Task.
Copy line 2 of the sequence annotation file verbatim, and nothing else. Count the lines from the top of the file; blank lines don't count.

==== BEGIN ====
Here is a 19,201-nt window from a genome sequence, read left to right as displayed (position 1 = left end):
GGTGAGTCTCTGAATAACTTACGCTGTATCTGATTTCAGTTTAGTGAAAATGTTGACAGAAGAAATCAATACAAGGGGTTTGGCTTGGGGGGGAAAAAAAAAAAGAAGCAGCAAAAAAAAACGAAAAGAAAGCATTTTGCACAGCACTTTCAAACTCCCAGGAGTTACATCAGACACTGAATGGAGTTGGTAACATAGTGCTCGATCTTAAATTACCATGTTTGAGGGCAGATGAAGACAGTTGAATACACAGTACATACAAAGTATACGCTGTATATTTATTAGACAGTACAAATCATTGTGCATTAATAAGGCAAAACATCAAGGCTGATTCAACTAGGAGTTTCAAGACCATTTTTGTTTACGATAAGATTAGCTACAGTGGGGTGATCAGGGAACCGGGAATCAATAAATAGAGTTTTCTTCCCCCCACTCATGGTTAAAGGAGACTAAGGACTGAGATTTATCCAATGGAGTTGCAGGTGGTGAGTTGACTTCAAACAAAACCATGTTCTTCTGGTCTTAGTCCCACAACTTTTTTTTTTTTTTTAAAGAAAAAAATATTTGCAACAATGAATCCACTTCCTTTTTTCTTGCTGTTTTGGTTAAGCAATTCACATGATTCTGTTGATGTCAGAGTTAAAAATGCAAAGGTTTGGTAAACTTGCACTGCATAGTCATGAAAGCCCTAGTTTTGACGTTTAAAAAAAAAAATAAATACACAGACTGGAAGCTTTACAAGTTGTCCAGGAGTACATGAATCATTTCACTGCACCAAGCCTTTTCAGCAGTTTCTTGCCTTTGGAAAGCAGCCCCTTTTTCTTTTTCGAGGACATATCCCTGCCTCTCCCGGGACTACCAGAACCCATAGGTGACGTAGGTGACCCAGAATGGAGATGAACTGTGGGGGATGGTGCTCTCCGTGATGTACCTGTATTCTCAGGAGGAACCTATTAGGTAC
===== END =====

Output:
GGTGAGTCTCTGAATAACTTACGCTGTATCTGATTTCAGTTTAGTGAAAATGTTGACAGAAGAAATCAATACAAGGGGTTTGGCTTGGGGGGGAAAAAAAAAAAGAAGCAGCAAAAAAAAACGAAAAGAAAGCATTTTGCACAGCACTTTCAAACTCCCAGGAGTTACATCAGACACTGAATGGAGTTGGTAACATAGTGCTCGATCTTAAATTACCATGTTTGAGGGCAGATGAAGACAGTTGAATACACAGTACATACAAAGTATACGCTGTATATTTATTAGACAGTACAAATCATTGTGCATTAATAAGGCAAAACATCAAGGCTGATTCAACTAGGAGTTTCAAGACCATTTTTGTTTACGATAAGATTAGCTACAGTGGGGTGATCAGGGAACCGGGAATCAATAAATAGAGTTTTCTTCCCCCCACTCATGGTTAAAGGAGACTAAGGACTGAGATTTATCCAATGGAGTTGCAGGTGGTGAGTTGACTTCAAACAAAACCATGTTCTTCTGGTCTTAGTCCCACAACTTTTTTTTTTTTTTTAAAGAAAAAAATATTTGCAACAATGAATCCACTTCCTTTTTTCTTGCTGTTTTGGTTAAGCAATTCACATGATTCTGTTGATGTCAGAGTTAAAAATGCAAAGGTTTGGTAAACTTGCACTGCATAGTCATGAAAGCCCTAGTTTTGACGTTTAAAAAAAAAAATAAATACACAGACTGGAAGCTTTACAAGTTGTCCAGGAGTACATGAATCATTTCACTGCACCAAGCCTTTTCAGCAGTTTCTTGCCTTTGGAAAGCAGCCCCTTTTTCTTTTTCGAGGACATATCCCTGCCTCTCCCGGGACTACCAGAACCCATAGGTGACGTAGGTGACCCAGAATGGAGATGAACTGTGGGGGATGGTGCTCTCCGTGATGTACCTGTATTCTCAGGAGGAACCTATTAGGTAC